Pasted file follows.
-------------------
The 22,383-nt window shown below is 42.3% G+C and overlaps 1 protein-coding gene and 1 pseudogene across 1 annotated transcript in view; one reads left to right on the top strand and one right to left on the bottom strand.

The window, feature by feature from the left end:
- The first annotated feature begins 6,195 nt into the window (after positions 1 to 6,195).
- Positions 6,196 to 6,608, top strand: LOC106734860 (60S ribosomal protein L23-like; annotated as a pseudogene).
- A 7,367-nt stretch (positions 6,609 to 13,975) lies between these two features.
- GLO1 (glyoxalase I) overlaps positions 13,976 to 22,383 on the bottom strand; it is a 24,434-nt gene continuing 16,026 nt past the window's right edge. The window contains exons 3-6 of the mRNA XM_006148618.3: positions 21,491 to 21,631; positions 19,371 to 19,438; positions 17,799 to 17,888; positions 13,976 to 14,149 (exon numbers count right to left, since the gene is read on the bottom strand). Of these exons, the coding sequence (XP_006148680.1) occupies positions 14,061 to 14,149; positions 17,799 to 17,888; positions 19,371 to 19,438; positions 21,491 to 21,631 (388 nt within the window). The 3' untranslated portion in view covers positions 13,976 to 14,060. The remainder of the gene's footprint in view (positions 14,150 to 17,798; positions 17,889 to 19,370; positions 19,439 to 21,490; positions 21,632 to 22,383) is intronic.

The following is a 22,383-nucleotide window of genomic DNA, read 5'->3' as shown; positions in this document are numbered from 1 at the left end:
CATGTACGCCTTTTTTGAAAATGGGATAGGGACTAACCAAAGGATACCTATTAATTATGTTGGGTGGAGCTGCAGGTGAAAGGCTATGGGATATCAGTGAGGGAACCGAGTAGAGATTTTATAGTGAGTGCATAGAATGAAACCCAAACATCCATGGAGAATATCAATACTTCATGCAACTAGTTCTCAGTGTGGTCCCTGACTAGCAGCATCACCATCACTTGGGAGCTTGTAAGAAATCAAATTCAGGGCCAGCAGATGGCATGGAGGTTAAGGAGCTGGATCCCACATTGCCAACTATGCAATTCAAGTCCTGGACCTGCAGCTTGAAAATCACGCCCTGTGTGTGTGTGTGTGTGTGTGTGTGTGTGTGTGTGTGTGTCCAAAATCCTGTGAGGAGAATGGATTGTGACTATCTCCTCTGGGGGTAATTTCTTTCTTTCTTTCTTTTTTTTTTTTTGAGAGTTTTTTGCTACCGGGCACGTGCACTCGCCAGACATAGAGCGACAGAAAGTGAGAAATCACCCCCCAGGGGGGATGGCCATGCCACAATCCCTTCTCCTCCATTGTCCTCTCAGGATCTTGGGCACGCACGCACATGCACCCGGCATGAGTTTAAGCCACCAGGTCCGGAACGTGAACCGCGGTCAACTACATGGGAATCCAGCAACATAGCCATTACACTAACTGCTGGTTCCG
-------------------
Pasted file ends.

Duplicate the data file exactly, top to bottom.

The 22,383-nt window shown below is 42.3% G+C and overlaps 1 protein-coding gene and 1 pseudogene across 1 annotated transcript in view; one reads left to right on the top strand and one right to left on the bottom strand.

The window, feature by feature from the left end:
- The first annotated feature begins 6,195 nt into the window (after positions 1 to 6,195).
- Positions 6,196 to 6,608, top strand: LOC106734860 (60S ribosomal protein L23-like; annotated as a pseudogene).
- A 7,367-nt stretch (positions 6,609 to 13,975) lies between these two features.
- GLO1 (glyoxalase I) overlaps positions 13,976 to 22,383 on the bottom strand; it is a 24,434-nt gene continuing 16,026 nt past the window's right edge. The window contains exons 3-6 of the mRNA XM_006148618.3: positions 21,491 to 21,631; positions 19,371 to 19,438; positions 17,799 to 17,888; positions 13,976 to 14,149 (exon numbers count right to left, since the gene is read on the bottom strand). Of these exons, the coding sequence (XP_006148680.1) occupies positions 14,061 to 14,149; positions 17,799 to 17,888; positions 19,371 to 19,438; positions 21,491 to 21,631 (388 nt within the window). The 3' untranslated portion in view covers positions 13,976 to 14,060. The remainder of the gene's footprint in view (positions 14,150 to 17,798; positions 17,889 to 19,370; positions 19,439 to 21,490; positions 21,632 to 22,383) is intronic.

The following is a 22,383-nucleotide window of genomic DNA, read 5'->3' as shown; positions in this document are numbered from 1 at the left end:
CATGTACGCCTTTTTTGAAAATGGGATAGGGACTAACCAAAGGATACCTATTAATTATGTTGGGTGGAGCTGCAGGTGAAAGGCTATGGGATATCAGTGAGGGAACCGAGTAGAGATTTTATAGTGAGTGCATAGAATGAAACCCAAACATCCATGGAGAATATCAATACTTCATGCAACTAGTTCTCAGTGTGGTCCCTGACTAGCAGCATCACCATCACTTGGGAGCTTGTAAGAAATCAAATTCAGGGCCAGCAGATGGCATGGAGGTTAAGGAGCTGGATCCCACATTGCCAACTATGCAATTCAAGTCCTGGACCTGCAGCTTGAAAATCACGCCCTGTGTGTGTGTGTGTGTGTGTGTGTGTGTGTGTGTGTGTGTCCAAAATCCTGTGAGGAGAATGGATTGTGACTATCTCCTCTGGGGGTAATTTCTTTCTTTCTTTCTTTTTTTTTTTTTGAGAGTTTTTTGCTACCGGGCACGTGCACTCGCCAGACATAGAGCGACAGAAAGTGAGAAATCACCCCCCAGGGGGGATGGCCATGCCACAATCCCTTCTCCTCCATTGTCCTCTCAGGATCTTGGGCACGCACGCACATGCACCCGGCATGAGTTTAAGCCACCAGGTCCGGAACGTGAACCGCGGTCAACTACATGGGAATCCAGCAACATAGCCATTACACTAACTGCTGGTTCCG